Under the clause that customers pay and consumers do not, advertisement agencies are Facebook’s customers, and “friends and family”, and thus you yourself, are the consumers. For some, it is therefore argued that the consumers are the product, sold to customers, because without the consumers there would be very little left to sell.
However “friends and family” are whatever, they are very clearly stakeholders, even though acting in solely their best interest might violate business value, as the actual customers are something completely different (and in recent times, perhaps not even advertising agencies).
Thus, from certain perspectives, the interests of customers and stakeholders can conflict.
Easier examples can be found in areas of product development where the product is distributed among consumers, whom then run it themselves. Exemplary situations can be found in the world’s most popular web servers (Apache httpd, NGINX) and site development platform (WordPress).
As far as I’m aware, neither of these projects use Scrum, but all of them facilitate a distinction between what they want for the next generation of their product, versus what they might also need to do to sustain an adoption rate for the then current, and past, versions of their product.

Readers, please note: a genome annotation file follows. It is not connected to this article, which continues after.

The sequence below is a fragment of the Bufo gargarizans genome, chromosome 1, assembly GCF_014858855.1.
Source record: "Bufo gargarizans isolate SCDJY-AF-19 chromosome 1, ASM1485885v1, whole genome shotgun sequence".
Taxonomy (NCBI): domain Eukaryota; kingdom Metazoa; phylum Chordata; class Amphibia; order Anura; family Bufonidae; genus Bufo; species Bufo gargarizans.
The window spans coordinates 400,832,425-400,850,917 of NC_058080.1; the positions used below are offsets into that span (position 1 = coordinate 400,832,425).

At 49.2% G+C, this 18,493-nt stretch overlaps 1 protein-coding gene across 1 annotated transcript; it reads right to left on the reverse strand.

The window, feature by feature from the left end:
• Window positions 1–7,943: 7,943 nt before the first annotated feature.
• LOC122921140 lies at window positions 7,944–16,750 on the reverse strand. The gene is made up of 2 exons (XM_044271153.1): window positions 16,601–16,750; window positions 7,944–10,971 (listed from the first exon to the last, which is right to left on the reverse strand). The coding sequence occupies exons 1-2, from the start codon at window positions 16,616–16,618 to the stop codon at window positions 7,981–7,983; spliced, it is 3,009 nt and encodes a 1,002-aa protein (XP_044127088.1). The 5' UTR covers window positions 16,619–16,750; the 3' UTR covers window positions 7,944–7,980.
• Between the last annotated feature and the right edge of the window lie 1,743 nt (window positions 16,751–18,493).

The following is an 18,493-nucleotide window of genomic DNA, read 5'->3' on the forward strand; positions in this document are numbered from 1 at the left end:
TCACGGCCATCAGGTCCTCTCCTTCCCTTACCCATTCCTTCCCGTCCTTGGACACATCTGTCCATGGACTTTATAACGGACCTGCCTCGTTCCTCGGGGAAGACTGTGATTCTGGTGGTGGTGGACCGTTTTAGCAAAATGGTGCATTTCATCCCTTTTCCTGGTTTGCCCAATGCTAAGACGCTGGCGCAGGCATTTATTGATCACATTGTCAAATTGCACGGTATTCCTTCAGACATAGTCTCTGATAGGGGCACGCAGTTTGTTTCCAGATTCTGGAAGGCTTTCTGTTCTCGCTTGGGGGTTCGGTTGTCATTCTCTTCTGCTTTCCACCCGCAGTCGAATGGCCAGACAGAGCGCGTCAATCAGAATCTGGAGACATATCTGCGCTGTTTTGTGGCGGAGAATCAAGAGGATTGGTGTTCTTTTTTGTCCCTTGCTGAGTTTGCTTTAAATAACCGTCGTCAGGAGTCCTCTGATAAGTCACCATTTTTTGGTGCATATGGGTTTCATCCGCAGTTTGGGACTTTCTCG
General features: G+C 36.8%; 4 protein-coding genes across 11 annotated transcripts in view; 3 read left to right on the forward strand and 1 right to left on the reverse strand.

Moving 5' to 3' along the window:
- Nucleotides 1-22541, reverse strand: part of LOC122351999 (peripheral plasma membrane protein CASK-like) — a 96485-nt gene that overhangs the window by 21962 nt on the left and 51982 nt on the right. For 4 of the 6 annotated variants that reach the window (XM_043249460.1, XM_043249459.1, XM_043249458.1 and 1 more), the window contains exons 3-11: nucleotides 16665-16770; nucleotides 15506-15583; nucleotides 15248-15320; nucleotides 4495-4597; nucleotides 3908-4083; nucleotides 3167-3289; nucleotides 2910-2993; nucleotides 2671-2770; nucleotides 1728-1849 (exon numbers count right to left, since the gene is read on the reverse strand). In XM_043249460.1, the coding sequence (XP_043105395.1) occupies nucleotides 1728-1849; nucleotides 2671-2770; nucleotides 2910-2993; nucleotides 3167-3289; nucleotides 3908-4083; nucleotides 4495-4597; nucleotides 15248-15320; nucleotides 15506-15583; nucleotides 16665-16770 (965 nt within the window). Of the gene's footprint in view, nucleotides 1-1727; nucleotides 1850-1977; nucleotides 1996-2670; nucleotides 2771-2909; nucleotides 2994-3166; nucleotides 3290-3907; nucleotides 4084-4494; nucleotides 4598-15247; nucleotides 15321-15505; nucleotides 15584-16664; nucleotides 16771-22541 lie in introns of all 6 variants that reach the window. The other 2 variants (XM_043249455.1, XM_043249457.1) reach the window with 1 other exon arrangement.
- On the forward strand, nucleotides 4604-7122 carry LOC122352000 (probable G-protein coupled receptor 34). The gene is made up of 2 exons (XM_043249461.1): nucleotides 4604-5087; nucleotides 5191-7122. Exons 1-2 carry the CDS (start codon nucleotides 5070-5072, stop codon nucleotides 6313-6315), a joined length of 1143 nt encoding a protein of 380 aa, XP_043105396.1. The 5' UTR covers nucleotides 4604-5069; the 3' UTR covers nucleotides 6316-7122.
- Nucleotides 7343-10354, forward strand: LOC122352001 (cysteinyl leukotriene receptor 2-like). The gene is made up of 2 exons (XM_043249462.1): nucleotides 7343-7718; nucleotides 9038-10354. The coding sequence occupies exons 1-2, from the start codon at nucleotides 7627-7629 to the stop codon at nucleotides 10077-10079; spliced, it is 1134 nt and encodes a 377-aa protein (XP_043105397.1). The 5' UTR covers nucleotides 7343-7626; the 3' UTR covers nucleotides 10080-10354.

Furthermore, a differentiation could be drawn from whether or not the product is proprietary, or non-proprietary. It comes more natural to me to speak of the part of the ecosystem that is Free Software aka. Open Source (ie. non-proprietary). In the issue at hand, it is far more easier to converge more and more, in one’s mind, the positions that a Product Manager and Product Owner may hold with regards to the future of the product, if the product is self-contained, self-operated, or proprietary.
Another argument is in the very nature of Scrum, and certainly one more reason I feel the methodology bears merit;
If, in a Scrum managed development process, the development team finds resolving bugs from past releases to inhibit the moving forward to future versions (i.e. clear product backlog, pursuant vision), then it is the responsibility of the Scrum master to address the inhibitors. I shall provide some options to illustrate how this isn’t necessarily the development team’s problem (albeit I have to admit that it probably is);
- Better development methodologies could be entertained, to prevent bugs; Test-Driven Development comes to mind.
- Continuous Integration, Continuous Delivery and Continuous Deployment (to a non-production environment) become key to success more and more,
- Release Management may need to be taught a lesson or two,
- Targets may need to be defined more clearly,
…, and there’s many more reasons inhibitors for a development team do not need to be addressed within the development team.
I think I’ve done enough for now, to illustrate how presenting a point of view as if it were the truth deserves a challenge. I look forward to discussing in more detail 😉
Kindest of regards.
EDIT (2017/07/03): I apologize profusely for misspelling Melissa’s name.